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What is a charter broker and do I need one?

A charter broker is a specialist travel agent who will find the most suitable aircraft at the best price for the client’s trip, and will ensure the smooth running of the charter from first point of contact to landing, and even onward transfer and accommodation. The broker acts as intermediary between client and aircraft operator, and will source everything and deal with all the detail, meaning the client doesn’t have to. For this an agreed commission is levied within the charter price.

A charter broker represents the interests of the client and deals directly with operators and other trip service providers to manage competitive quotes, contingency planning and the organisation of trip logistics.

What does a broker do?

  • identifies the client’s individual flight requirements
  • researches aircraft options anywhere in the world via a worldwide network of operators
  • presents options for the client to consider such as cabin size, extra storage, number of stops en route
  • achieves competitive quotes from operators who face competition from fellow aircraft suppliers
  • checks each aircraft passes all industry regulations and ARGUS or Wyvern third party audits for safety standards
  • reviews operator safety records and certifications
  • is usually available 24/7
  • helps you make an informed decision

How to choose the best broker for you

A charter broker does not own or operate aircraft but makes the arrangements between client and the aircraft operator.

There are many types of broker, from small, boutique brokerage to large broking companies with offices worldwide. But all have access to the same vast fleet of aircraft. As well as the traditional telephone approach, brokers can also use online platforms which consolidate data from any number of operators anywhere, and which give real-time information on the availability and position of thousands of business aircraft around the globe.

Brokers do not need any professional license, but it is possible for them to submit to third party audits which prove compliance with industry best practices and requirements. The ARGUS Charter Broker Program confirms that a charter broker is a legitimate business entity, understands and adheres to industry best practices, and is committed to the utmost in safety and service-oriented charter operations. It is endorsed by BACA - the Air Charter Association.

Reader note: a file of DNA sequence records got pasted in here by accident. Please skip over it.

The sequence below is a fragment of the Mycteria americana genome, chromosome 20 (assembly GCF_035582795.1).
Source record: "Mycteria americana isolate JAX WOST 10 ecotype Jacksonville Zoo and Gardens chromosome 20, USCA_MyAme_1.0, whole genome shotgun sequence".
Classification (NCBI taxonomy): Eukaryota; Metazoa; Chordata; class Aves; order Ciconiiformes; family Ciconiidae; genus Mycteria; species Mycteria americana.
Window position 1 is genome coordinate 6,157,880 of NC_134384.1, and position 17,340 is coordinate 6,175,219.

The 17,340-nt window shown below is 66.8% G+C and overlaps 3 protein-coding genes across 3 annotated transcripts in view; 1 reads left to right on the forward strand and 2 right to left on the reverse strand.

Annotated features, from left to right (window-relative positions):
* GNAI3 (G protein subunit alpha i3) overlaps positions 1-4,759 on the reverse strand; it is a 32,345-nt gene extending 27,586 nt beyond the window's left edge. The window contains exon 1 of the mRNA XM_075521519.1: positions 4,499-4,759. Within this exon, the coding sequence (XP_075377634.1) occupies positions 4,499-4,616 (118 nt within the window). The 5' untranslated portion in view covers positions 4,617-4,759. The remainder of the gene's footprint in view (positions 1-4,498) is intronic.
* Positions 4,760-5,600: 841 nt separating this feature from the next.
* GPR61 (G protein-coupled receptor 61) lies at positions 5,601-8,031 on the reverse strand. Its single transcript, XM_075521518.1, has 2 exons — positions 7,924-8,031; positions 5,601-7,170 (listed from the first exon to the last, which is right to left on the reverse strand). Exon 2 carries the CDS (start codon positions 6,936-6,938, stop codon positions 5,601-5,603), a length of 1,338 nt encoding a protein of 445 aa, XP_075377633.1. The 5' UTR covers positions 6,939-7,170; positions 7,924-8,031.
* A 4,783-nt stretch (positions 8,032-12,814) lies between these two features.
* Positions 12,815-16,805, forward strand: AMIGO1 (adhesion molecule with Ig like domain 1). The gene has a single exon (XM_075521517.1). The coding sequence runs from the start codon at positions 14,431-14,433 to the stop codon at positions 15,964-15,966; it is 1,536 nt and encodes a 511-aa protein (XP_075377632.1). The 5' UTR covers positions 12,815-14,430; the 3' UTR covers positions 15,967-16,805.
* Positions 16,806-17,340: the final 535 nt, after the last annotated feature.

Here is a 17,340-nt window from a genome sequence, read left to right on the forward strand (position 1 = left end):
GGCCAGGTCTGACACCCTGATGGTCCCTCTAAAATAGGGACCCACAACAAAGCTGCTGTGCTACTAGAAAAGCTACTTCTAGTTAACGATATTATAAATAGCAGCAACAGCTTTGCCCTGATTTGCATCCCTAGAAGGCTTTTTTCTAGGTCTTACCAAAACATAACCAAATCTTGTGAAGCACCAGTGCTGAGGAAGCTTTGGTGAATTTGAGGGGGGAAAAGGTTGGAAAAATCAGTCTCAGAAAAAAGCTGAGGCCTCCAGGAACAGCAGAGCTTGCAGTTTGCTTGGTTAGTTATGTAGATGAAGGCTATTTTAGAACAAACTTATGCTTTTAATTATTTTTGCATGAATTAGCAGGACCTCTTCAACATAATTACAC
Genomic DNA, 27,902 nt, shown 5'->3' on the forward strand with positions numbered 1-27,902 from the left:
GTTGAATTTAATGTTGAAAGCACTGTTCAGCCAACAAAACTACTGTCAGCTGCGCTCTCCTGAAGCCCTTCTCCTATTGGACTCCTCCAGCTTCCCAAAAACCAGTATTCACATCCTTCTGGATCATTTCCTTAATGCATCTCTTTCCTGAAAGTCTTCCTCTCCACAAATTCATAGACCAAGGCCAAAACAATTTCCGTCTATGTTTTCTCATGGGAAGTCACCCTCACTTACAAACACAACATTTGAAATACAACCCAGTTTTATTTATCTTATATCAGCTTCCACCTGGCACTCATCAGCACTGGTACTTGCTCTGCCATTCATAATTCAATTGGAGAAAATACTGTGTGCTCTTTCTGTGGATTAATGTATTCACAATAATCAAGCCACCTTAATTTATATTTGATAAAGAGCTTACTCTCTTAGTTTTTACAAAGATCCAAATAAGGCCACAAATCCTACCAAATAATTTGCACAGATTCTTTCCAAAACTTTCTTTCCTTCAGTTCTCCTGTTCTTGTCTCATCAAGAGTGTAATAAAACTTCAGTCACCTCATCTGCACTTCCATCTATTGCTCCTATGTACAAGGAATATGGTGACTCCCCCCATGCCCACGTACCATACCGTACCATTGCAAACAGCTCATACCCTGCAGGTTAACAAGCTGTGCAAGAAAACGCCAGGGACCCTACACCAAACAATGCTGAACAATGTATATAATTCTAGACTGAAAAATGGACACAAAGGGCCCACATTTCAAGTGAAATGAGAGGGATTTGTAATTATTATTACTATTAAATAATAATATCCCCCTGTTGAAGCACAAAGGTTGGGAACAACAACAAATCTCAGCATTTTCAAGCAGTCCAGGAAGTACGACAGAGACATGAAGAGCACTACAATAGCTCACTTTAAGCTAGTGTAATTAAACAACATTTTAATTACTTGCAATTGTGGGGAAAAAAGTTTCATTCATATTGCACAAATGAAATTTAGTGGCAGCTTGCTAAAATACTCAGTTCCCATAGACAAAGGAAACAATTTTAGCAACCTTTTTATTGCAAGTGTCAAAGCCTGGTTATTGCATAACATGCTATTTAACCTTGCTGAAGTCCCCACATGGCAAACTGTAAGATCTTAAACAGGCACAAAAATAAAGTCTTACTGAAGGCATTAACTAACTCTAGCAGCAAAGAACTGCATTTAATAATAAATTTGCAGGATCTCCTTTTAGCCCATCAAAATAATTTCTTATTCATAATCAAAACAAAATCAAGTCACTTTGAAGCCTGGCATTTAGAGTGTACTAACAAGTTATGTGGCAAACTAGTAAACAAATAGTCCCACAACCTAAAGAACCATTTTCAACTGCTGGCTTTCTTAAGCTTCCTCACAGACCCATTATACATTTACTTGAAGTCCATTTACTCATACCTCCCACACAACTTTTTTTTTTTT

How does a broker find the best aircraft for the client?

Once the broker knows the type of aircraft needed and the point of departure, they will look at the availability of those aircraft nearest that airport that meet the clients’ requirements. It may need to be wi-fi enabled, suitable for grass landing strips, have large internally-accessed storage, or a toilet. These are all details that the broker will factor in to the search if required.

Should you use a broker or go directly to the operator?

There is value in either approach, depending on the circumstances and characteristics of each trip. But because brokers do not own their own aircraft they are not limited by fleet availability; they have a whole world of aircraft to draw on. This is particularly useful when organising last minute travel, or if a chartered aircraft needs to be replaced due to mechanical issues.

A broker should have good knowledge of both industry and aircraft so can get the best price, good service and ensure safety standards are high. It may take time to achieve a quote as once a request is submitted, the operators must then calculate their responses. But the prices should be more favourable than that achieved by the individual client as brokers are doing steady, repeat business on behalf of a customer base, with a number of operators, and these elements of volume and competition should be reflected in lower prices. And although broker commissions are applied, they tend not to lift the price by much as profit margins are quite low.

There are many aspects to a charter flight and brokers can handle all of them, particularly if they have their own flight support departments. Not only do they match passenger to aircraft, they can obtain copies of FAA flight certificates, insurance and aircraft documentation; arrange backup aircraft where necessary; review operator flight manifests for FBOs; confirm departure and arrival times; manage catering, ground transportation, hotels and overnight arrangements for the aircraft and crew, and so on. Generally they are well placed to track the flight, update on any changes and ensure the smooth running of the charter.


Questions to ask

  • How far in advance do I need to book?
  • Will you arrange more than just the flight - food, limo, hotel?
  • What costs are included in the quote?
  • Could there be any 'unforeseen' costs?
  • How do I know the aircraft is safe/the pilot is good/the crew are rested?
  • Do I need an empty leg?
  • Can I use an app (apps/set sharing/jet card/membership programmes)?
  • Cash, or credit card, how do I pay?
  • Will my skis fit inside?
  • Can I get into my luggage during the flight?
  • Is there a toilet onboard?
  • Can I bring my pet onboard?
  • How early do I need to be at the airport?
  • Will there be somewhere comfortable to wait?
  • Do I need to check-in my luggage?
  • Can I choose my own menu?
  • Can I watch a video during the flight?
  • What happens when I land?
  • Should I tip the pilot and cabin crew?
  • Will I feel jet lagged?
  • How close to my destination can I land?
  • Can I get onward transportation?